Last Friday (18th November) a festival of music and dance was held in Erbil, Iraq to encourage 7,000 displaced Iraqi Christians.
The ‘Return Festival’ was been organised by 100 young people from Erbil’s Christian community, 200 displaced people and the owner of a local television company. Over a dozen Iraqi television channels covered the event, which featured choirs and dances performed by displaced people.
Families who were displaced from the Nineveh plains are in need of encouragement after seeing photos and videos of the devastation caused by the self-proclaimed Islamic State (IS) in their home towns and villages. While they have celebrated the liberation of their towns, some have begun to lose hope that they will be able to return.
Sana, a young woman from Erbil working in the trauma counselling for displaced people, explains the purpose of the festival: “With this festival we try to tell our brothers and sisters: we are with you, we support you! We want to give them hope on this day, so that they take this hope with them in the coming time.”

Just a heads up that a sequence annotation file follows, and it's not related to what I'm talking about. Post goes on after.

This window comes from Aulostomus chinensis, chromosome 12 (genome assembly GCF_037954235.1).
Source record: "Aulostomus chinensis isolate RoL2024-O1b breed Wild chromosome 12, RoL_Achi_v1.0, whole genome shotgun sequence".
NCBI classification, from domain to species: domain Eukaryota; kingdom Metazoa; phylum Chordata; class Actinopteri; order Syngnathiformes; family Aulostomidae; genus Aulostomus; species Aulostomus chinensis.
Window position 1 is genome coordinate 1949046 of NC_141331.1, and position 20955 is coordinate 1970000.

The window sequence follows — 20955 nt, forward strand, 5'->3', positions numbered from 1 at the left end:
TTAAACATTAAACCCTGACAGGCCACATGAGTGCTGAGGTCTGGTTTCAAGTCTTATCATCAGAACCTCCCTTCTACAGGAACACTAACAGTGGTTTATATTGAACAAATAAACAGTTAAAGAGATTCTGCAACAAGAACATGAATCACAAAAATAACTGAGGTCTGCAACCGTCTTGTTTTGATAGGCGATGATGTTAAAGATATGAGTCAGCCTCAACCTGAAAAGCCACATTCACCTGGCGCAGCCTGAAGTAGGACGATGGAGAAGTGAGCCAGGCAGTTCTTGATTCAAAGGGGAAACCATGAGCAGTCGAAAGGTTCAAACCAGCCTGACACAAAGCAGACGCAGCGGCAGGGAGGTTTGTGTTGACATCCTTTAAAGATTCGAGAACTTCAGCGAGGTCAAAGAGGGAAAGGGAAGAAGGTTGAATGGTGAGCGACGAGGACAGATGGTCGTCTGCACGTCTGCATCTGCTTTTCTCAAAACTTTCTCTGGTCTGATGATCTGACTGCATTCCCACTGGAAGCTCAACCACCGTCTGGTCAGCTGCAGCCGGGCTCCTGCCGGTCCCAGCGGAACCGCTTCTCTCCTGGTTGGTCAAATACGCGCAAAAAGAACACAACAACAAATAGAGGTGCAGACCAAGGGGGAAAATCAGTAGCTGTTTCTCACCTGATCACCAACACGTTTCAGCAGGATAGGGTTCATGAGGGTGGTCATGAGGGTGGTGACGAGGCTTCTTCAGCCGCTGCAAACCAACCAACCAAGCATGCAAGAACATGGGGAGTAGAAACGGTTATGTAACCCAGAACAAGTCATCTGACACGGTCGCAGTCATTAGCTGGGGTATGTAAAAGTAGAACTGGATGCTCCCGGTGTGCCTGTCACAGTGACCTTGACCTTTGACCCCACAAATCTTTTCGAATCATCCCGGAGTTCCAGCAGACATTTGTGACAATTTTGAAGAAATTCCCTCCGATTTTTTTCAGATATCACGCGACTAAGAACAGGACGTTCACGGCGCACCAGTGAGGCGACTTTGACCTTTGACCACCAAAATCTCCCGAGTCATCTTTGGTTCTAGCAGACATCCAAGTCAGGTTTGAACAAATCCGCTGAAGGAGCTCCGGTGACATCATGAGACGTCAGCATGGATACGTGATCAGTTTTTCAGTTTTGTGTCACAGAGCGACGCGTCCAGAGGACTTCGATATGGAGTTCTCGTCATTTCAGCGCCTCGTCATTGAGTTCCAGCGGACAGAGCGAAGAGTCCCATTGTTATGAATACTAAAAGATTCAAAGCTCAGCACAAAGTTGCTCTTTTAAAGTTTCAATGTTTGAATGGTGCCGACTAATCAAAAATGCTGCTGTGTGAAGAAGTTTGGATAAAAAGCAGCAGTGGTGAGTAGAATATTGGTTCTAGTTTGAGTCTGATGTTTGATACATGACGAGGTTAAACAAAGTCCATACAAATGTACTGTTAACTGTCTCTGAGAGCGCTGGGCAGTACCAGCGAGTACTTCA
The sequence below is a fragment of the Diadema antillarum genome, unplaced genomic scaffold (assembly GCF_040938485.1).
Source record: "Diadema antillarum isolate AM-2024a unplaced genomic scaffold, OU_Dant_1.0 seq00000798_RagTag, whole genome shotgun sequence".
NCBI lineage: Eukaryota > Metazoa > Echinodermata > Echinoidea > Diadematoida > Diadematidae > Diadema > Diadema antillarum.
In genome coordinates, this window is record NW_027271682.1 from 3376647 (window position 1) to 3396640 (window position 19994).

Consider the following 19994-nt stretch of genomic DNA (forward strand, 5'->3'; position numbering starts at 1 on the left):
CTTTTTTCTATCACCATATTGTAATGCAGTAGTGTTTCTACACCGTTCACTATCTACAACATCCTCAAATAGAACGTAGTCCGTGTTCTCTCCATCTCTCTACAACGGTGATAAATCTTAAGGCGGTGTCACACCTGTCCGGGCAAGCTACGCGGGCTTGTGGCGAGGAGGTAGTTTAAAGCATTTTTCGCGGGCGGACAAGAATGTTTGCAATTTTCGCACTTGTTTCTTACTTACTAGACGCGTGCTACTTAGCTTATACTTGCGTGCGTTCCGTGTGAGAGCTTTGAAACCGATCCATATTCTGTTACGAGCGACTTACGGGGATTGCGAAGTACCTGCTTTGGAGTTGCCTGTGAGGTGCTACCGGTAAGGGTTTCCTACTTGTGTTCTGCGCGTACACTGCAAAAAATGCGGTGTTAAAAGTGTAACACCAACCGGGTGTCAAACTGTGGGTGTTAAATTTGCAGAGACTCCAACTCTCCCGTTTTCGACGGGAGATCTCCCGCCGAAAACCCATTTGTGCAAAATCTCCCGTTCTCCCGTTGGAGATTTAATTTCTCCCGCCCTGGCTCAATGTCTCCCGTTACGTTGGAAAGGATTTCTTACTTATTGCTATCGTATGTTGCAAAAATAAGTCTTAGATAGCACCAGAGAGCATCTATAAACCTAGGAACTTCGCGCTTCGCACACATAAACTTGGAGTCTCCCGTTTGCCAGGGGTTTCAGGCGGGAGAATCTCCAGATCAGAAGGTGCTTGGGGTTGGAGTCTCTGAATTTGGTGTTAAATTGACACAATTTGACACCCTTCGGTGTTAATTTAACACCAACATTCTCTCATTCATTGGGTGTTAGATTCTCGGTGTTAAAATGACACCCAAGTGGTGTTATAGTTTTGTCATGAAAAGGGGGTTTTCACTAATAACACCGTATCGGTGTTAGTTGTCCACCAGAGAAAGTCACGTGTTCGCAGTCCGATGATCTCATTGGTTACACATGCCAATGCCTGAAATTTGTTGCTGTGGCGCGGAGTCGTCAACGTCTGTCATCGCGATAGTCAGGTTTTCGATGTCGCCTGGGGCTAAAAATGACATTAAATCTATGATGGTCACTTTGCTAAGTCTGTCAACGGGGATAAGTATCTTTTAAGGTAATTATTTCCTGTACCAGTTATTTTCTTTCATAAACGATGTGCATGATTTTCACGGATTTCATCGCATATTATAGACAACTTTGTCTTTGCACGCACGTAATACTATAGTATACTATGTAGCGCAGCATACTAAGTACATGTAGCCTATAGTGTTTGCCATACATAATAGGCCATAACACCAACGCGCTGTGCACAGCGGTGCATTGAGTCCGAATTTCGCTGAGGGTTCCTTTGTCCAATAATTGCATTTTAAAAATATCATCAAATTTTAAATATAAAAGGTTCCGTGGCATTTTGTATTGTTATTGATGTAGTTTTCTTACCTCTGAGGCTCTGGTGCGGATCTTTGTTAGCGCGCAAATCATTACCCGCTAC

Her colleague, a young man named Rami, also from Erbil, says: “Their houses are destroyed after the liberation. We want to show organisations, the central government and governments around the world: You have to help them! When they go back they cannot go back to nothing! They need homes to live in and not just land.”
“We are trying to raise our voice to the world,” says Sana, “Christians here want to stay!” And Rami seconds that: “We will go and help them rebuild their cities! We want them to be as optimistic as we are!”
Iraq is number 2 on the Open Doors World Watch List a ranking of the countries where it is hardest to be a Christian.
We support people who are beaten, tortured,
imprisoned, falsely accused, and hated simply for following Jesus.